"Male" and "female" sides of the beach

"Male" and "female" sides of the beach


Most of the ripples you see in this picture are in the color of the sand, not the water.

Most of the ripples you see in this picture are in the color of the sand, not the water.

On the hike out

On the hike out

The final beach was no less magical, just much more well-known. It is a monstrous expanse of fine blackish sand called Karekare. New Zealand’s thriving film industry often makes use of it; you may have seen it in The Piano, for example. I recognized it from Xena: Warrior Princess, a show in which every single beach scene is filmed at Karekare, no matter where it occurs in Xena’s world.

It is difficult to convey quite how big it is, though pictures may help a little. Picture sand stretching two or three hundred metres from the water, and extending miles and miles into the distance.

Approaching Karekare at dusk. We walked down a sandy stream to get there.

Approaching Karekare at dusk. We walked down a sandy stream to get there.

Xena Beach! Allies and villains alike tend to wash up here on a regular basis.

Xena Beach! Allies and villains alike tend to wash up here on a regular basis.

The sand is so flat the surf stretches out forever.

The sand is so flat the surf stretches out forever.

I was unable to take a photo that captures the immense scale of this beach. This guy was the nearest soul.

I was unable to take a photo that captures the immense scale of this beach. This guy was the nearest soul.

Precisely because it is so big, it can never be crowded, If you see people anywhere between you and the horizon, you can just keep walking on the flat, wet sand, until you’ve found your own hectare or two of perfect beach.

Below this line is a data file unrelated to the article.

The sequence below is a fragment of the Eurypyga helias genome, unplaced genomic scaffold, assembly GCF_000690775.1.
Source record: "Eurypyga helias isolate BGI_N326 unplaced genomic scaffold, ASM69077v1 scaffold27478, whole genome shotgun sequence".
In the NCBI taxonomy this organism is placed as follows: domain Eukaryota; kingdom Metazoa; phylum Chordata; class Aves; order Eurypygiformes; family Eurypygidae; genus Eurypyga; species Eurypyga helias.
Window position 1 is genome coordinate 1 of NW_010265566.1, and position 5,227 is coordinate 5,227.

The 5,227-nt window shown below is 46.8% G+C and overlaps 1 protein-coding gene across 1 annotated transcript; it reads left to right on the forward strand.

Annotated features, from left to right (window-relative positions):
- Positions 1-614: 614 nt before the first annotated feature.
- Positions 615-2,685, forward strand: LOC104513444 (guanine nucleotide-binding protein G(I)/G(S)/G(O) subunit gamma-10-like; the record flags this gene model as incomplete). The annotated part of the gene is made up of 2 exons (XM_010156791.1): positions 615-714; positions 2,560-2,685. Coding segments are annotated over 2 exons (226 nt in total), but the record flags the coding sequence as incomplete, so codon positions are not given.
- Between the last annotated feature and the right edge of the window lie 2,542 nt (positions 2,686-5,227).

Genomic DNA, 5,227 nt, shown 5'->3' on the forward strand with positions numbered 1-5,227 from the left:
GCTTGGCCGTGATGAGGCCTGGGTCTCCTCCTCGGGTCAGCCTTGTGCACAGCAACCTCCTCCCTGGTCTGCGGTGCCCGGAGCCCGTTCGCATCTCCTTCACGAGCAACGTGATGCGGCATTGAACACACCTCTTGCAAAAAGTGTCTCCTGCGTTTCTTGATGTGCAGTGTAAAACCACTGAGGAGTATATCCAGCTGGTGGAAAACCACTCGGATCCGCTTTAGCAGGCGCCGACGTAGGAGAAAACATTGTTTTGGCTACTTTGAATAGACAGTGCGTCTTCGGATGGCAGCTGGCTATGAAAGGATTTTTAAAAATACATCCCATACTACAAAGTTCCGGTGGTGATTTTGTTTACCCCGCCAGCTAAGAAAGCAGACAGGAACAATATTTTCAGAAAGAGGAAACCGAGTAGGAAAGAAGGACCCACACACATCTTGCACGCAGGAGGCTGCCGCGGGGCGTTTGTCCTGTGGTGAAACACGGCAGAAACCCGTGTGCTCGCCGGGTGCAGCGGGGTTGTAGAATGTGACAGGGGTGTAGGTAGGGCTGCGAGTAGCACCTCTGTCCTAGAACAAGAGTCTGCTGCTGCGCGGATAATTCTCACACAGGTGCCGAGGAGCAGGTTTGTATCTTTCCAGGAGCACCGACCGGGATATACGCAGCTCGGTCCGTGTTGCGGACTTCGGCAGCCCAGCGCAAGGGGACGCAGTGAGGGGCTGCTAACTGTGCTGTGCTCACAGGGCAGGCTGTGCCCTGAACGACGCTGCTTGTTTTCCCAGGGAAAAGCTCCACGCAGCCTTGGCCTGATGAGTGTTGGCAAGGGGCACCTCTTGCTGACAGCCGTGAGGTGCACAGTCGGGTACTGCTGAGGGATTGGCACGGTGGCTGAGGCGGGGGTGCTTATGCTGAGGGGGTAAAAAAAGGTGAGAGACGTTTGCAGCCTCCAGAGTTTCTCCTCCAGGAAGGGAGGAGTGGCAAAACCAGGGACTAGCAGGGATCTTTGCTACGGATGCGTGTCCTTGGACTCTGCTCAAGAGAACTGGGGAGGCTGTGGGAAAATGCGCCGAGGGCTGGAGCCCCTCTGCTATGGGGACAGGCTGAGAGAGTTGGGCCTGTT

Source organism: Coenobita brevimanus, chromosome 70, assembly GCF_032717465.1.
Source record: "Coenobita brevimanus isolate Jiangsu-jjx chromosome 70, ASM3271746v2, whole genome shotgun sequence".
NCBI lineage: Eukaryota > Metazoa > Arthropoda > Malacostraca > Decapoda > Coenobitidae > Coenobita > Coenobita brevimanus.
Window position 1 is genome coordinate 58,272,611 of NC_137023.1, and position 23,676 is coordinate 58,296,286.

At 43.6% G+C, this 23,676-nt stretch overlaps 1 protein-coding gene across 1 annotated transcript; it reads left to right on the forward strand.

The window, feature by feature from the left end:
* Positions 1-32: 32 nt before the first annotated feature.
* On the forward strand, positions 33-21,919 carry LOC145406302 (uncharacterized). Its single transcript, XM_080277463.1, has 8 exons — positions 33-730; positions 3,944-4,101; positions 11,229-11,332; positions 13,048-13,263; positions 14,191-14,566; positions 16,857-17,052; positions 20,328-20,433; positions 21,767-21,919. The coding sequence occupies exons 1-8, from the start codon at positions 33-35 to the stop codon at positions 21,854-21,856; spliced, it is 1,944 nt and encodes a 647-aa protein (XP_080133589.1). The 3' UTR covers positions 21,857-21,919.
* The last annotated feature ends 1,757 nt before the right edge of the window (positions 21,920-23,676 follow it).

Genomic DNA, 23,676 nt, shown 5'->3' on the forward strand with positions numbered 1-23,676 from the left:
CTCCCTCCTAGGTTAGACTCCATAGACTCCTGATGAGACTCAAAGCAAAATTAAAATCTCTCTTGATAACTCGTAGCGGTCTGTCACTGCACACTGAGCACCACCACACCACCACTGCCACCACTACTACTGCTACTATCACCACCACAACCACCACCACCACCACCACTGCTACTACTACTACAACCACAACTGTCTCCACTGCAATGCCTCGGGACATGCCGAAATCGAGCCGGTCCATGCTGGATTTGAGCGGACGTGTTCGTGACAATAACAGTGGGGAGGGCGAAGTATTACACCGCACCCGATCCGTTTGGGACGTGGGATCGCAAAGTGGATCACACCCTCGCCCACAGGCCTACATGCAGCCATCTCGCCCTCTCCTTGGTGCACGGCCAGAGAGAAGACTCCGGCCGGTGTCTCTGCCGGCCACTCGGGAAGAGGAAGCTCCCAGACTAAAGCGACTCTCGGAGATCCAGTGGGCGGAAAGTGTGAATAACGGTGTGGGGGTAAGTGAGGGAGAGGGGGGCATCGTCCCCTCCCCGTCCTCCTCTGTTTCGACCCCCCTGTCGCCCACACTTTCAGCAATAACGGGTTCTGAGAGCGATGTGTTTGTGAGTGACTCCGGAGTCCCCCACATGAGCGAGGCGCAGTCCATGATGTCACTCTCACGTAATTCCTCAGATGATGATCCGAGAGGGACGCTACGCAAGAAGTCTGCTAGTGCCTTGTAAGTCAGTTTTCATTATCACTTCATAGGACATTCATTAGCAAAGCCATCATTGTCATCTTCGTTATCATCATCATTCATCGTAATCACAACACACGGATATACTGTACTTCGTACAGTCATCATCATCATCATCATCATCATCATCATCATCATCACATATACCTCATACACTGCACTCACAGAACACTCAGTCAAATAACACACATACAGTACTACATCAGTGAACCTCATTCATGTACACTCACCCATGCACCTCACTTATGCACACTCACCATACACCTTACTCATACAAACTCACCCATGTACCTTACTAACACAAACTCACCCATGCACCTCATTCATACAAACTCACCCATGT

I spend a total of five days in Auckland, where I spent some time sightseeing (the Museum and Winter Garden are magnificent) and some time preparing for the remainder of my year here. I opened a bank account, booked some accommodations, investigated transportation options, and bought a mobile phone and some important articles of clothing.

I left my ever-helpful host to head down through North Island via bus.


I chose Tauranga as my second destination, chiefly because the weather forecast looked more promising there than anywhere else. My first two days in Auckland were gorgeous, but then it became overcast and stayed that way. I had wanted to head north from Auckland, but the weather outlook was no better.

Tauranga did not deliver its promise of nice weather. It was grey and rainy, though I did enjoy myself. I took advantage of the crap weather to hang around the hostel and get the rest of my trip a little better organized, making bookings and other arrangements.

I met a few people as usual, and ended up attending Quiz Night at the Corner Stone Pub with a soft-spoken young German and a hard-spoken, fiftysomething Englishman. We were slaying the competition until the questions turned rather Kiwi-specific, and we ended up just out of the prizes.

Other than that I did not do a whole lot. Tauranga is not attraction-heavy, at least for someone on a budget. I visited their modest but charming Art Gallery, and did my usual exploratory photo-taking walks.

Taken during the only two hours of sunlight that occured while I was in Tauranga

Taken during the only two hours of sunlight that occured while I was in Tauranga